When I first started my job at SFU Career Services, I believe I was the only “gen Y” member of the team (excluding our rotating cast of co-op students and AISEC interns). It’s not something I noticed right away. After all, I knew the team and my boss already, I admired them as people and we worked together well—all of which were big factors in my applying to the job in the first place. I wasn’t really hoping for coworkers my age because, in theory, that would stem from a desire to like the people I work with, which was already satisfied.
I suppose another reason I didn’t pay much attention to my status as the lone “millennial” staffer is that I’ve been the youngest person in many situations in my life; entering a professional career path (especially one that many people move into mid-career, such as counselling) right out of university makes that a safe bet. Pretty quickly, I got used to people being surprised when I would reveal my age, as they’d expect someone in my position to be older.
I had a conversation with someone the other day who had just started a new job after leaving one that wasn’t working out so well. It was a really positive change for him in many ways. Interestingly, he moved from a position where he was among the eldest of his coworkers to a new environment in which he seems to be the youngest (in the same field). He told me that it was refreshing to work with members of an older generation who may have different perspectives than the ones he’s used to hearing, and that although he’s not likely to start hanging out with them socially as he may have with his previous coworkers, he’s enjoying the higher level of maturity and professionalism in the new work environment.
As university students or recent graduates, it’s inevitable that we’ll work alongside members of older generations, and eventually younger ones as well. Much has been made of the generational differences that are notable about generation Y, but of course these are generalizations aimed at describing large groups of people—not necessarily you and the situation you happen to be in. There are lots of unique things about you, lots of strengths, that may or may not have something to do with your age.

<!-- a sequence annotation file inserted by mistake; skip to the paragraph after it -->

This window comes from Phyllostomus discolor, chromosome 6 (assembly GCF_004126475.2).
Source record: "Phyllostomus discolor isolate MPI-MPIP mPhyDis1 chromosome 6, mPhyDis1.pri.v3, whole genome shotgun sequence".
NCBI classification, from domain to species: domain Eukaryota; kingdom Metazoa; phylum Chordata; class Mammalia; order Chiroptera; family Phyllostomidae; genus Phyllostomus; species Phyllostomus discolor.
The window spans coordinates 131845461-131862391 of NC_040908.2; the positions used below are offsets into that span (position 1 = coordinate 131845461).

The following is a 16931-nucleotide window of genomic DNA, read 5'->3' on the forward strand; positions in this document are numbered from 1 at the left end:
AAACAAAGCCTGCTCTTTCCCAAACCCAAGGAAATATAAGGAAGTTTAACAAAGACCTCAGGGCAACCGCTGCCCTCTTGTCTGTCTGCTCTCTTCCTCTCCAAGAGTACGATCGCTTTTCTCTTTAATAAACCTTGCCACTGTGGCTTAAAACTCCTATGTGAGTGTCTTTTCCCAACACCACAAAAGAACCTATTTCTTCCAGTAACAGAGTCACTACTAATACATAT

For instance, my familiarity with things like Facebook, Twitter and LinkedIn led to my being given informal “resident social media expert” status in my office. As a result, I’ve been given the responsibility of handling some of the social media for the centre and facilitating our social networking workshops. It’s probably fair to say that my age is a pretty big contributing factor to my comfort level with social media. That said, I know lots of people my age who want nothing to do with sites like those, so the generalization that millennials are social media and technology savvy doesn’t always apply.
Perhaps you can bring a different perspective to a team comprised mainly of older workers. During an internship, I was told that because I was younger, I was able to provide feedback that was different from other team members. Regardless of whether that perspective actually leads to anything constructive, most employers like to be able to look at situations from lots of different angles. Certainly, you’re going to be in situations where perspectives that are different from your own are offered or even required to be taken in order to get something done, so adaptability on everyone’s part is a big help.
Ask yourself what you’re looking for in a work environment. Getting along with coworkers is a given, but is it important that you regularly hang out with your colleagues outside the workplace? Is it important for you to have a role model, a mentor? How much value do you place on a sense of belonging at work, and what does that mean to you? Maybe you don’t know what you’re looking for—after all, isn’t that the point in trying out different things? Regardless, it’s important to reflect on these things from time to time, in order to get a sense of when a position is a good fit for you. The age of your colleagues is only one small part of what makes up the work environment, but it can be a very important part.
But first, a note of caution. There are a lot of labels being applied to generation Y: entitled, disloyal, lazy, selfish, idealistic, the list goes on. They’re not necessarily fair, and they mostly stem from misunderstandings. We don’t like presuppositions when they apply to us, so let’s not apply them to older generations either.